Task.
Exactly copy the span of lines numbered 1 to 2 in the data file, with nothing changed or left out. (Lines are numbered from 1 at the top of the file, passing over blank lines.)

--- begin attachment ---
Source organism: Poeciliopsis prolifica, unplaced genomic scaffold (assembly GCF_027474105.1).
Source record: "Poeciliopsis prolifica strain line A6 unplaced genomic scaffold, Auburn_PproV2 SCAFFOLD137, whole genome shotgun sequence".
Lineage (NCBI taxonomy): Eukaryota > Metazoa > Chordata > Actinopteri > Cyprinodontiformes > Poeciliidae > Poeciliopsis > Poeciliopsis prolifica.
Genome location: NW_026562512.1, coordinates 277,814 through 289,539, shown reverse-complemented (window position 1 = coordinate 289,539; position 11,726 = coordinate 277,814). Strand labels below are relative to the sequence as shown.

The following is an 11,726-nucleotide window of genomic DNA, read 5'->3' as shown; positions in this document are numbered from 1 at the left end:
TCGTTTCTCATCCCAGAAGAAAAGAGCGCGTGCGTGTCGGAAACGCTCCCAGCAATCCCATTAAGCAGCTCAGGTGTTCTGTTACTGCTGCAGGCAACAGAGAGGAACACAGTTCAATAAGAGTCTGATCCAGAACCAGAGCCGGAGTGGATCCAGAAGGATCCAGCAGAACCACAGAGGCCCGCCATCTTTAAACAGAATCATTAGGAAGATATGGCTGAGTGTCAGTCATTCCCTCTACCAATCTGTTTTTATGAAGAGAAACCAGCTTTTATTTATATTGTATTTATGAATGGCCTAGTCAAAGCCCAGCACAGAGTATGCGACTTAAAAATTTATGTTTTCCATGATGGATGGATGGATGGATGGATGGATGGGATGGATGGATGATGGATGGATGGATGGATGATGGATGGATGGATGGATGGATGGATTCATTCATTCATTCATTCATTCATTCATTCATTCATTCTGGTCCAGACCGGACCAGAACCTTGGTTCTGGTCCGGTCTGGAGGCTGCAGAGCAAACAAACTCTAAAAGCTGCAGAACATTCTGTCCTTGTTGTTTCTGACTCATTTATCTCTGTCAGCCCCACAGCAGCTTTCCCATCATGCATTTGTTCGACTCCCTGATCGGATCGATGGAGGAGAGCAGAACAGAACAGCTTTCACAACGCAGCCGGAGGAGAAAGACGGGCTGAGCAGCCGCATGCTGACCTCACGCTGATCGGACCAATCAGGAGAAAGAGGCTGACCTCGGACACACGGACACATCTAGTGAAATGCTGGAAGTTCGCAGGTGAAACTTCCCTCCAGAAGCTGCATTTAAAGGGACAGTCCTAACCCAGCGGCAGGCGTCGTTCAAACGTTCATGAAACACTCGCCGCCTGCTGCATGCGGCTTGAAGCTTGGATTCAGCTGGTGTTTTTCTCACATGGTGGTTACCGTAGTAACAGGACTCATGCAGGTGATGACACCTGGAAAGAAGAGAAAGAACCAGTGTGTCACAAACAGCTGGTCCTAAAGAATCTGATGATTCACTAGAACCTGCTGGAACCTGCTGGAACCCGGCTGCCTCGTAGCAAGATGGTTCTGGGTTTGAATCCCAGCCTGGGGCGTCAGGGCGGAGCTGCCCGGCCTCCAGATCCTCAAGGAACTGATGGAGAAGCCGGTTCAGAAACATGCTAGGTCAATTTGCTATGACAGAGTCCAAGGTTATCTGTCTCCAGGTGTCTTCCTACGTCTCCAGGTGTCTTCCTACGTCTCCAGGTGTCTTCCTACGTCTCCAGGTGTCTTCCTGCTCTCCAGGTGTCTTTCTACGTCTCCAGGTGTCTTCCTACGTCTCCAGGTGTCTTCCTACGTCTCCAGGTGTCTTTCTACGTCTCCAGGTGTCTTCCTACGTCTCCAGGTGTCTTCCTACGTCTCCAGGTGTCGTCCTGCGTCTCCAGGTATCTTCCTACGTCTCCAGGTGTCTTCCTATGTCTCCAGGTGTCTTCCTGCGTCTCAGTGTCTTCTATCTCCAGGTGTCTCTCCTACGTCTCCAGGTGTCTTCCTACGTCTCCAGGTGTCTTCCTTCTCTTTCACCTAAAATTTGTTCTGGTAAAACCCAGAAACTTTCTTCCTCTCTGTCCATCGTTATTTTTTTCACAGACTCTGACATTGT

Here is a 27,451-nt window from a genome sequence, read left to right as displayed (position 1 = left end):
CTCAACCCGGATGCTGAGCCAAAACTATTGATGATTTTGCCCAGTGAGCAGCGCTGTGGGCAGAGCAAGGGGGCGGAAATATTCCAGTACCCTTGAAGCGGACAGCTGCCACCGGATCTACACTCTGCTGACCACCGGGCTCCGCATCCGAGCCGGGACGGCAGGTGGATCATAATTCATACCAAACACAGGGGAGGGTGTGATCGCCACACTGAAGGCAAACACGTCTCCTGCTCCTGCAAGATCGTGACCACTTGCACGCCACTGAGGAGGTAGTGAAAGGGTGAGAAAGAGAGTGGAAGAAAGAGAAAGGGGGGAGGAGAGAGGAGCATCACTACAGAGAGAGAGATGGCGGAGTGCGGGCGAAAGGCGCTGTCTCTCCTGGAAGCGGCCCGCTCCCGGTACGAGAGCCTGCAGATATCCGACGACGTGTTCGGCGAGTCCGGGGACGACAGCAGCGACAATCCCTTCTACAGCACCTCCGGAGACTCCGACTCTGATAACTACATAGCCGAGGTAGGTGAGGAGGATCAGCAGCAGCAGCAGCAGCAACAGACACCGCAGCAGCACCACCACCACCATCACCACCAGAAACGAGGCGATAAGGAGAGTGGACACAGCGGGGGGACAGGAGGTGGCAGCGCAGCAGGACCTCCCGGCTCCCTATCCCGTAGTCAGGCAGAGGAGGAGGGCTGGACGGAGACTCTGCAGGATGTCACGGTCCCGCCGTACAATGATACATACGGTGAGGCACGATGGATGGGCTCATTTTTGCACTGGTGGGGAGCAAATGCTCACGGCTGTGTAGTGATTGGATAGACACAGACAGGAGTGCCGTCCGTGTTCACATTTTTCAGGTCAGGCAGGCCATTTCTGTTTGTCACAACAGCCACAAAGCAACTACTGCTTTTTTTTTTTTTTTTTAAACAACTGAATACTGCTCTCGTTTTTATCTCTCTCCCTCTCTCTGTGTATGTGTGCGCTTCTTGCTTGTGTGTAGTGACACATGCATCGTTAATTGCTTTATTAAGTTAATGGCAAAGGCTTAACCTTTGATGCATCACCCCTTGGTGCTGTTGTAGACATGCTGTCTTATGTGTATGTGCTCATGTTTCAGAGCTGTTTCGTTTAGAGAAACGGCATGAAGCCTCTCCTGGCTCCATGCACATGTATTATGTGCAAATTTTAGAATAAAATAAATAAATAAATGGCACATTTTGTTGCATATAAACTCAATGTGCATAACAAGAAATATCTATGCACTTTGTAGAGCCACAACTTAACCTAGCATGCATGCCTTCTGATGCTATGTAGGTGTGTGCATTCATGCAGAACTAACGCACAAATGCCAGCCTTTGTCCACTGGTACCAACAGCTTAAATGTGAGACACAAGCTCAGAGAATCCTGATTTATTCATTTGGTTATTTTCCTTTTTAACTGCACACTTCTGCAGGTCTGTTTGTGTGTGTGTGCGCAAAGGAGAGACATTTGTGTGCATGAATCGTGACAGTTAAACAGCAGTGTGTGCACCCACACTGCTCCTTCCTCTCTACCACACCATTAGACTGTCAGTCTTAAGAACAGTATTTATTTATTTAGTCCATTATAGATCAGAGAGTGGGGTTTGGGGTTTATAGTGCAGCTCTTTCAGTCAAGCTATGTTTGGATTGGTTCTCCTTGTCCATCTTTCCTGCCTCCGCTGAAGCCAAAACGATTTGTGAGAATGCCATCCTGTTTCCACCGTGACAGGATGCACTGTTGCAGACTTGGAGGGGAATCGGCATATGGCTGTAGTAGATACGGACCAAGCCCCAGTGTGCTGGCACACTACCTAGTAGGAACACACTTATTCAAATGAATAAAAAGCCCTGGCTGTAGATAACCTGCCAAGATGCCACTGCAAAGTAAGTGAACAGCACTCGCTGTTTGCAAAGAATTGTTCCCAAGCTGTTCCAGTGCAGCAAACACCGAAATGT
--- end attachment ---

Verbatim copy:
Source organism: Poeciliopsis prolifica, unplaced genomic scaffold (assembly GCF_027474105.1).
Source record: "Poeciliopsis prolifica strain line A6 unplaced genomic scaffold, Auburn_PproV2 SCAFFOLD137, whole genome shotgun sequence".